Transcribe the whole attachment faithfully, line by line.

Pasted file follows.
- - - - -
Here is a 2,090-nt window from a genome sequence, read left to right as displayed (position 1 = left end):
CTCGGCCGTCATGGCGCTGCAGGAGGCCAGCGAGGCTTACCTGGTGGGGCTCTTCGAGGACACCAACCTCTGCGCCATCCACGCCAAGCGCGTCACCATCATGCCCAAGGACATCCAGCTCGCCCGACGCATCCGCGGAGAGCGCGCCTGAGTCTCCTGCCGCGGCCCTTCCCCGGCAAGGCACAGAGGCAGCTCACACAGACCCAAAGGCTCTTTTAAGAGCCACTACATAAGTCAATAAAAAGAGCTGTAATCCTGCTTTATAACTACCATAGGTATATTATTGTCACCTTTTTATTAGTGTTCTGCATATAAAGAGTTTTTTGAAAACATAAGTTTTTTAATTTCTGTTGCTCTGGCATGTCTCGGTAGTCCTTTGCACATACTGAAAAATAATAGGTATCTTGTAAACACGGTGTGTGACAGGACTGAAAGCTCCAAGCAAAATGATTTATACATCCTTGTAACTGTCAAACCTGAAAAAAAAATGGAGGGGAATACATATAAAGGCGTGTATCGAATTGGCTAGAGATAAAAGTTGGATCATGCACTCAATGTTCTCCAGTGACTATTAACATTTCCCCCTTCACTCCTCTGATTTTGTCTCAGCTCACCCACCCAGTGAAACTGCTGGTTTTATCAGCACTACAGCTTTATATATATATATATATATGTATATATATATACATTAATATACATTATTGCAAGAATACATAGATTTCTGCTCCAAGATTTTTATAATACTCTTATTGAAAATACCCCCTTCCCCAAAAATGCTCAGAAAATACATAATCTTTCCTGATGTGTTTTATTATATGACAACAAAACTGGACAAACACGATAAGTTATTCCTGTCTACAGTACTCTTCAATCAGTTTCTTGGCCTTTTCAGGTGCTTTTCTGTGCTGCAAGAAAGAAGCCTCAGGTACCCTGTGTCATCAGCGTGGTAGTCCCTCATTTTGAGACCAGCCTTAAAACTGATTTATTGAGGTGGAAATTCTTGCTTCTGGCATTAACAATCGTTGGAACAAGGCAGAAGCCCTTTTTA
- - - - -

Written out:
Here is a 2,090-nt window from a genome sequence, read left to right as displayed (position 1 = left end):
CTCGGCCGTCATGGCGCTGCAGGAGGCCAGCGAGGCTTACCTGGTGGGGCTCTTCGAGGACACCAACCTCTGCGCCATCCACGCCAAGCGCGTCACCATCATGCCCAAGGACATCCAGCTCGCCCGACGCATCCGCGGAGAGCGCGCCTGAGTCTCCTGCCGCGGCCCTTCCCCGGCAAGGCACAGAGGCAGCTCACACAGACCCAAAGGCTCTTTTAAGAGCCACTACATAAGTCAATAAAAAGAGCTGTAATCCTGCTTTATAACTACCATAGGTATATTATTGTCACCTTTTTATTAGTGTTCTGCATATAAAGAGTTTTTTGAAAACATAAGTTTTTTAATTTCTGTTGCTCTGGCATGTCTCGGTAGTCCTTTGCACATACTGAAAAATAATAGGTATCTTGTAAACACGGTGTGTGACAGGACTGAAAGCTCCAAGCAAAATGATTTATACATCCTTGTAACTGTCAAACCTGAAAAAAAAATGGAGGGGAATACATATAAAGGCGTGTATCGAATTGGCTAGAGATAAAAGTTGGATCATGCACTCAATGTTCTCCAGTGACTATTAACATTTCCCCCTTCACTCCTCTGATTTTGTCTCAGCTCACCCACCCAGTGAAACTGCTGGTTTTATCAGCACTACAGCTTTATATATATATATATATATGTATATATATATACATTAATATACATTATTGCAAGAATACATAGATTTCTGCTCCAAGATTTTTATAATACTCTTATTGAAAATACCCCCTTCCCCAAAAATGCTCAGAAAATACATAATCTTTCCTGATGTGTTTTATTATATGACAACAAAACTGGACAAACACGATAAGTTATTCCTGTCTACAGTACTCTTCAATCAGTTTCTTGGCCTTTTCAGGTGCTTTTCTGTGCTGCAAGAAAGAAGCCTCAGGTACCCTGTGTCATCAGCGTGGTAGTCCCTCATTTTGAGACCAGCCTTAAAACTGATTTATTGAGGTGGAAATTCTTGCTTCTGGCATTAACAATCGTTGGAACAAGGCAGAAGCCCTTTTTA